As part of our series of blogs examining The Manchester Institute for Collaborative Research on Ageing’s (MICRA) new report ‘The Golden Generation?’ Anna Dixon, Chief Executive at the Centre for Ageing Better assesses the importance of inequality to this debate.
- There is a 19-year difference in healthy life expectancy between the richest and poorest neighbourhoods.
- The poorest third of the population have levels of frailty equivalent to those of people ten years older in the richest third.
- The Centre for Ageing Better’s work in Greater Manchester examines worklessness amongst people aged over 50 and demonstrates how the inequalities people suffer are often sharply interrelated.
- We urgently need to widen the debate about how we tackle inequalities in later life.
A Golden Generation?
Being part of a ‘Golden Generation’ in our later life is surely what we all hope for. Living comfortably and without worry, being in good health, having opportunities to be valuable – and valued – by society, and playing an active part in the communities we live in and love.
The issue of our later lives was thrust into the spotlight this week, with Michael Marmot, Director of the Institute of Healthy Equity at University College London and a former Government adviser, saying he was ‘deeply concerned’ with a levelling off of the century-long upward trend in life expectancy.
But the truth is that for most of us our gender, ethnicity, the affluence of the area we live in, our education, and the level of wealth we have accrued over our lifetime, will have a direct result on the quality of our later life experience, as well as the length of it.
The impact of inequalities
Not only do poorer people not live as long, but they enjoy significantly fewer years of good health – around 19 years less than those in the least deprived areas.
They also experience frailty and disability at younger ages, with the poorest third of the population having levels of frailty equivalent to those of people ten years older in the richest third.
The reality for the less well-oﬀ is a shorter life, poorer health, fewer resources and more barriers to social, cultural and civic participation. This comes at great cost to them personally, but ultimately also to the public purse.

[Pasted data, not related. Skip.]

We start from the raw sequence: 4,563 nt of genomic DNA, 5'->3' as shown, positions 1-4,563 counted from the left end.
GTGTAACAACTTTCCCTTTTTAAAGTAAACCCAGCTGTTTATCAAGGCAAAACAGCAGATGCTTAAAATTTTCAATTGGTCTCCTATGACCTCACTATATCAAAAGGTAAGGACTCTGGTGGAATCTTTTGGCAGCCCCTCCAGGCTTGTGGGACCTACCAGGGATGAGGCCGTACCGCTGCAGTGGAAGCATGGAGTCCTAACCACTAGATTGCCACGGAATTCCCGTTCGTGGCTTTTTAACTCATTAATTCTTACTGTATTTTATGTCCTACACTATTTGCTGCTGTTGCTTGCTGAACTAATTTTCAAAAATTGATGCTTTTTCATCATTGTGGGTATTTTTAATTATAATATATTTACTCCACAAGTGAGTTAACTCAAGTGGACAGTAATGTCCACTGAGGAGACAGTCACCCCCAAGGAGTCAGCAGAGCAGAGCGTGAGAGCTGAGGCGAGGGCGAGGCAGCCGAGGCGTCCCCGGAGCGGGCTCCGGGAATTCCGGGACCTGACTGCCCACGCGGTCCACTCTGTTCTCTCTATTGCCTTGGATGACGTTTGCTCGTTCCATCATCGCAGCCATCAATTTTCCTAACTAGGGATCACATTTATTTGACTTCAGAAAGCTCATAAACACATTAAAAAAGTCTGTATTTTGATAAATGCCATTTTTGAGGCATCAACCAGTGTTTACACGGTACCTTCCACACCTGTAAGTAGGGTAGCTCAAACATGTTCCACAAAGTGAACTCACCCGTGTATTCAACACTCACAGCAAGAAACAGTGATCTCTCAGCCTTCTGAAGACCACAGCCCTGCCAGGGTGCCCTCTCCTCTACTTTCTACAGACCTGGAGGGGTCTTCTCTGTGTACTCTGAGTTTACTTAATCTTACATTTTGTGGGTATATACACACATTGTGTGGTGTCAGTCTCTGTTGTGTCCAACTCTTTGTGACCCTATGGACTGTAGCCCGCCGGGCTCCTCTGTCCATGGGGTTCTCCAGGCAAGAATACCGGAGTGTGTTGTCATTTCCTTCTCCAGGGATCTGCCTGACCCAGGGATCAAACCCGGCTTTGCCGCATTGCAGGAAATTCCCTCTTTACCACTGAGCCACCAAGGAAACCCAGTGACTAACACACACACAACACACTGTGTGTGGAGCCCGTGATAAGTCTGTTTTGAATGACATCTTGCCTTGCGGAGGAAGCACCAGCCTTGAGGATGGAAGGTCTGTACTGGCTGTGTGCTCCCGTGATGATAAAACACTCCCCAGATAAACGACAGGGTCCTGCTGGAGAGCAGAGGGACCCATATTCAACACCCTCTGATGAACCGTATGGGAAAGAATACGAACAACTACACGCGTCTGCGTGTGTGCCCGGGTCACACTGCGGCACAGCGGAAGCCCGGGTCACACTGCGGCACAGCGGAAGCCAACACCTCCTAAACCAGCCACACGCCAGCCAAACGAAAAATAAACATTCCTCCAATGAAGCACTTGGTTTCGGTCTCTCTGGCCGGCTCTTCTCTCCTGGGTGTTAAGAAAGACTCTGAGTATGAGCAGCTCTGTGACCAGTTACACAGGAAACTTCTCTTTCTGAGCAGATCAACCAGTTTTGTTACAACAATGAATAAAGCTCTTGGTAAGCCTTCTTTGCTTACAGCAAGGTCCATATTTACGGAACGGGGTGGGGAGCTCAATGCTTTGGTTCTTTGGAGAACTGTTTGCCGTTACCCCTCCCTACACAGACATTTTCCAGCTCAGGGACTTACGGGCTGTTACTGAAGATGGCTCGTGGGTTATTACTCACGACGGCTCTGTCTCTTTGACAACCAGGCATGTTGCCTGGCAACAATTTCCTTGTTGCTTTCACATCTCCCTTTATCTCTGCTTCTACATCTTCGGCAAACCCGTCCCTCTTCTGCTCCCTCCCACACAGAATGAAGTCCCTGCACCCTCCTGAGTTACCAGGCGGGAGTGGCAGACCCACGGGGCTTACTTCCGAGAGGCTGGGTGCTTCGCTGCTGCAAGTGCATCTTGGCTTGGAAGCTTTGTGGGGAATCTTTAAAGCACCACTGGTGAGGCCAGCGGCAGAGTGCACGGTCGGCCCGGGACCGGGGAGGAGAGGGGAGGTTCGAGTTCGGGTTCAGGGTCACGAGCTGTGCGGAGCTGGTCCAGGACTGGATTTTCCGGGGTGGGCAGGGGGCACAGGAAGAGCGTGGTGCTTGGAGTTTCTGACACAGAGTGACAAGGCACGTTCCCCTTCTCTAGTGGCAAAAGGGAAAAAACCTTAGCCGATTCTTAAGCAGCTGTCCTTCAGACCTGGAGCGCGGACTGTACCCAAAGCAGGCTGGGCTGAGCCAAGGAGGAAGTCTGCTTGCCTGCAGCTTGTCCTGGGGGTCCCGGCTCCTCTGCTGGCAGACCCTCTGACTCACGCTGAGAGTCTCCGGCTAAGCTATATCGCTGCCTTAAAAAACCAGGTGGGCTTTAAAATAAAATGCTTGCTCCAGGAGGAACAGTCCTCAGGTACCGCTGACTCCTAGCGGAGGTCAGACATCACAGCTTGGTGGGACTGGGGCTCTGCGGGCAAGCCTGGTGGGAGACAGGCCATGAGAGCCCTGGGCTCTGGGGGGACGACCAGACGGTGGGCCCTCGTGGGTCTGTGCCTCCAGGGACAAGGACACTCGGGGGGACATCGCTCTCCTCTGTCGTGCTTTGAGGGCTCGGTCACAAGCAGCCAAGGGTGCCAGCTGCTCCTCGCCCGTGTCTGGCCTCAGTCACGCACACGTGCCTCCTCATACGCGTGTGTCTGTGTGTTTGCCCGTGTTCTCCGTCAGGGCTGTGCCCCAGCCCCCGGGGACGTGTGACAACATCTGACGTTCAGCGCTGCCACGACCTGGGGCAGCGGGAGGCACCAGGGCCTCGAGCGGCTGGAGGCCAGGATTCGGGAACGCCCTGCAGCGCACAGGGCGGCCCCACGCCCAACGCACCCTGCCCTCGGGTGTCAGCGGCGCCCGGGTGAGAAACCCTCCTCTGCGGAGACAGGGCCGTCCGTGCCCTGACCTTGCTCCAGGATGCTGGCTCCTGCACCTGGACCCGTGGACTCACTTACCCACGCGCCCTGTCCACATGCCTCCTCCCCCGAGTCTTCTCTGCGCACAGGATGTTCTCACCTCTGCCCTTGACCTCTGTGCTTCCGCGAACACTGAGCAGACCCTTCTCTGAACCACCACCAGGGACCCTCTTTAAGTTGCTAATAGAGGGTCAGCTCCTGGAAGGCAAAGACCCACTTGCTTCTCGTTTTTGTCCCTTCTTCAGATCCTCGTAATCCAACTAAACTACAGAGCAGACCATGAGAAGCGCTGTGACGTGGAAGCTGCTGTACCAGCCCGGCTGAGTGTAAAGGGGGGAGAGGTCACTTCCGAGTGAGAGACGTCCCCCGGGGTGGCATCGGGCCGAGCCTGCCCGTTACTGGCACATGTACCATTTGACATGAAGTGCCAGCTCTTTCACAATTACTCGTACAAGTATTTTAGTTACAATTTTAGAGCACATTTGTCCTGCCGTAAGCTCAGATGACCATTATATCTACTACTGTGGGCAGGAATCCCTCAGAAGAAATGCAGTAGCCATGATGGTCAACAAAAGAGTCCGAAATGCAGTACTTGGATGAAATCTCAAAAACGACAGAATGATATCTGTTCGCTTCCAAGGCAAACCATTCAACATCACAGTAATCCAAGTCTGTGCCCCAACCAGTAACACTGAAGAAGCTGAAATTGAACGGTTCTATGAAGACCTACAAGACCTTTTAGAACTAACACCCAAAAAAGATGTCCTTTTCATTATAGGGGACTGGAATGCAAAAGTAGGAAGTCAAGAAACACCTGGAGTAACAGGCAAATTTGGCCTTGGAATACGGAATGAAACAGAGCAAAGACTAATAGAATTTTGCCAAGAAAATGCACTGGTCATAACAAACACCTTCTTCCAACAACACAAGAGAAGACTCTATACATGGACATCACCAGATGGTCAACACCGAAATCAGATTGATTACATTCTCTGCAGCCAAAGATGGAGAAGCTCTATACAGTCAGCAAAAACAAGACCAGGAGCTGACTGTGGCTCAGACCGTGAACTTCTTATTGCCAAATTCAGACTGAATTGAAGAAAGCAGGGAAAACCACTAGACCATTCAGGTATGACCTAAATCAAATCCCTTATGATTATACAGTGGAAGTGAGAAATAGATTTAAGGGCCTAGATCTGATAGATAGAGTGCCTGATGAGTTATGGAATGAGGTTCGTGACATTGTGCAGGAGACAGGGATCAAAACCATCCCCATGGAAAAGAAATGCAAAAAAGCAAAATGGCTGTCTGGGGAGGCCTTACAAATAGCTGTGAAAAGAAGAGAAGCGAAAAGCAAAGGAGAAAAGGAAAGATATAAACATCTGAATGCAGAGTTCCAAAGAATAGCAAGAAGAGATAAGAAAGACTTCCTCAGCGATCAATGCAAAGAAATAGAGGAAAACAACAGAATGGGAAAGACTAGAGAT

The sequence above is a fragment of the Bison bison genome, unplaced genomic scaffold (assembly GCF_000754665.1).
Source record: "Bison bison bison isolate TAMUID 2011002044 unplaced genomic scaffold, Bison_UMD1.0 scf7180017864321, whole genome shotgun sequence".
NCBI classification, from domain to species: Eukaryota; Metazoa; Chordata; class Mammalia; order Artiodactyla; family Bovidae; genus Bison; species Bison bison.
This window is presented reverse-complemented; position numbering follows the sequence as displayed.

The Golden Generation? report is timely. This issue of inequality currently runs hot through public discourse – particularly the divide between those who ‘have’ and those who don’t, and between generations.
Understanding the divide
At the Centre for Ageing Better, we are also looking specifically at the issue of inequality – how it accumulates over the life course, how some of the most hidden groups in our society are affected, and what that might mean for policy makers who want to help create a society where people can age well, regardless of their background and (lack of) opportunities. You can sign up here to read about our findings when we launch our report later this year, and also receive updates on our wider work.
In truth, inequality is at the root of almost every issue we are looking at as we seek to build an evidence base to inform changes in society that enable more people, now and in future, to enjoy their later life.
Our work in Greater Manchester looking at worklessness amongst people aged over 50 is a good example of how the inequalities people suffer are often sharply interrelated. The people we interviewed cited issues such as poor health and caring responsibilities alongside system issues such as poor transport and lack of quality employment as significant barriers to them getting back into work.
We are also seeking to identify the barriers to volunteering in socially deprived neighbourhoods.
Not all inequality is material of course – part of our research around how those in later life use the internet will try to understand the challenges they face. A lack of confidence will leave them at a severe disadvantage as the information, advice and services that they want and need increasingly move online.
The Golden Generation? is a great addition to the much-needed debate about how we tackle inequalities in later life. We look forward to working with MICRA and other partners to help find and champion the solutions.